Angelina Jolie Urges US Lawmakers To Pass New Violence Against Women Act

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Hollywood actor Angelina Jolie joined advocates and legislators to push for the introduction of the new Violence Against Women Reauthorization Act. The actor made the call while giving a speech at the US Capitol, accompanied by her daughter Zahara. In an emotional speech over the topic during a press conference, she questioned the time taken for this to happen and the suffering that women have had to endure as a consequence. She criticised Congress for its silence on domestic violence while urging the bipartisan group to pass the new version of the Act.

Recently, Jolie shared on her Instagram feed a picture of her with her daughter sitting and going through a piece of paper. In the background stood the United States flag. She shared the picture with the caption, “Heading into the Senate’s introduction of the Violence Against Women Reauthorization Act, I’m grateful and humbled to join with dedicated advocates and legislators.”

Jolie on reauthorization of Violence Against Women Act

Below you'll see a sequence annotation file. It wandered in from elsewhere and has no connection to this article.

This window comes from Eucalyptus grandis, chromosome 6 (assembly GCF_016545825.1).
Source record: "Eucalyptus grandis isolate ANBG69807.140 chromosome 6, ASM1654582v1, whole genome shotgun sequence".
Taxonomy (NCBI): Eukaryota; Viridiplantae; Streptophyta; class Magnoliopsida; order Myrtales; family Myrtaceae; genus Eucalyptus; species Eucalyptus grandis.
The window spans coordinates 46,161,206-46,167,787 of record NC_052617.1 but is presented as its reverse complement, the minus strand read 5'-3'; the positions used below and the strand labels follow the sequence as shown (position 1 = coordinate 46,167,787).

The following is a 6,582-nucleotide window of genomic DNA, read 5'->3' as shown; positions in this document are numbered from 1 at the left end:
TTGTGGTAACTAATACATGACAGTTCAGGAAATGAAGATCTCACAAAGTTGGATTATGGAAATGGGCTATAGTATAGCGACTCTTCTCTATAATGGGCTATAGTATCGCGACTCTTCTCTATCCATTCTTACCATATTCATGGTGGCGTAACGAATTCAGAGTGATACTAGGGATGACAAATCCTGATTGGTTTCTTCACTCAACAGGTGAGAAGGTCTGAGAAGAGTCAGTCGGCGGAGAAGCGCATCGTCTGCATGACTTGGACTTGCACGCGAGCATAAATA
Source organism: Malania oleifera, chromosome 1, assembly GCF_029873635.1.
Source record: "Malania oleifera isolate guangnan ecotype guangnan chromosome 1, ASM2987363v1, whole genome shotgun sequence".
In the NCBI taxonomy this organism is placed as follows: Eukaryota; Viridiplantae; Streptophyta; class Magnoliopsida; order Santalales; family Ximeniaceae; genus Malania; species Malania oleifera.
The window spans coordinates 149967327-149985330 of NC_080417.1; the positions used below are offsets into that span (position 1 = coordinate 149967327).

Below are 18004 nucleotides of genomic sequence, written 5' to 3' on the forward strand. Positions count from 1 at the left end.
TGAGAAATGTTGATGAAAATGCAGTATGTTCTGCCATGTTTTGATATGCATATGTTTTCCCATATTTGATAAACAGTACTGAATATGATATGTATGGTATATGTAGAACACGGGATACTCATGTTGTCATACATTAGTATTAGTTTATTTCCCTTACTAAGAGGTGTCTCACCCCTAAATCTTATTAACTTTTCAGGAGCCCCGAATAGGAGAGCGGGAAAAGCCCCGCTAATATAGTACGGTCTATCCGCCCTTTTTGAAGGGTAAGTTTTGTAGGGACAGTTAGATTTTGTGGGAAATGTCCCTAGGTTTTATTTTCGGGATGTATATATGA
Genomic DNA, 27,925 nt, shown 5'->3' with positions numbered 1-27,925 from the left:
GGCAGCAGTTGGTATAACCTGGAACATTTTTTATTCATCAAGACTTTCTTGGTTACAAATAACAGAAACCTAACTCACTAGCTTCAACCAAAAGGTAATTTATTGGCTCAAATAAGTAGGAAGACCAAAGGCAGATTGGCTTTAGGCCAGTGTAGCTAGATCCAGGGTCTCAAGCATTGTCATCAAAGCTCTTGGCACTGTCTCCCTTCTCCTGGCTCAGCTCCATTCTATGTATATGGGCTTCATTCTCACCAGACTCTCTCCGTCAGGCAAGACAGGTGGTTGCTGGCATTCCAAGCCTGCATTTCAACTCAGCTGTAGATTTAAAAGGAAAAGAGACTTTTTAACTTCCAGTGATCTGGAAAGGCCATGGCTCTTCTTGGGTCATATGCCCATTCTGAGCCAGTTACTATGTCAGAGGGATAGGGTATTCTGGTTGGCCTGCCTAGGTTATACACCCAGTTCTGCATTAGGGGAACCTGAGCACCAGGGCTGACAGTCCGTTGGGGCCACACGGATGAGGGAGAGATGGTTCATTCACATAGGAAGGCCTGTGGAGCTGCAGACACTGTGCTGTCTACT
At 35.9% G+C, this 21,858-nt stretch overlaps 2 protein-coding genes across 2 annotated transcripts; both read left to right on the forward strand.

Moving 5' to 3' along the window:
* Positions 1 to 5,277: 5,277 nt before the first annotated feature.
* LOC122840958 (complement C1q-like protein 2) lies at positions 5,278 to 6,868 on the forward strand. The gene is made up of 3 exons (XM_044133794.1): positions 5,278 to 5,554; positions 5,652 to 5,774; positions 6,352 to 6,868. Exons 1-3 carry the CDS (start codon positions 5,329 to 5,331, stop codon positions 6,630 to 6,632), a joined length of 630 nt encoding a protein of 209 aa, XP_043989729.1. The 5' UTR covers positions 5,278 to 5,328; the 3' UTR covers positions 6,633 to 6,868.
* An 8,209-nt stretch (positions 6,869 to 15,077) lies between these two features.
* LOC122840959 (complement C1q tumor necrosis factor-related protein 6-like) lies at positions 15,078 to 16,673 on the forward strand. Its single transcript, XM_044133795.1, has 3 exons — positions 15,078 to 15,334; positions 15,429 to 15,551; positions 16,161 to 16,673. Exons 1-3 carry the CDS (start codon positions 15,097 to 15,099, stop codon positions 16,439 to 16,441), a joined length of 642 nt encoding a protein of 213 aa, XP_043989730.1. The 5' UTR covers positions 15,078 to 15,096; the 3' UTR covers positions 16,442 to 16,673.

Jolie added, “I’m also glad to share in the advocacy with Zahara–and for her presence to calm my nerves before today’s press conference.” During the press conference, the actor pointed out how there has been no reauthorization of the bill in the last 10 years.

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During the press conference, Jolie said that she wants to acknowledge the children who have suffered and were terrified because the legislation took such a long time to act upon the reauthorization. “The women who have suffered through this system with little or no support, they still carry the pain and the trauma of their abuse,” she said, adding that the young adults who have suffered and emerged stronger, not because of the child protective system “but despite it.”

She also remembered the women and children who died but could have been saved if this Act was passed before. This bill was introduced by Democratic senators Dick Durbin, Dianne Feinstein and Republican senators Joni Ernst and Lisa Murkowski. Emphasising the need to pass this bill, the actor said, “The reason that many people struggle to leave abusive situations is that they’ve been made to feel worthless. When there is silence from a Congress too busy to renew…for a decade, it reinforces that sense of worthlessness.”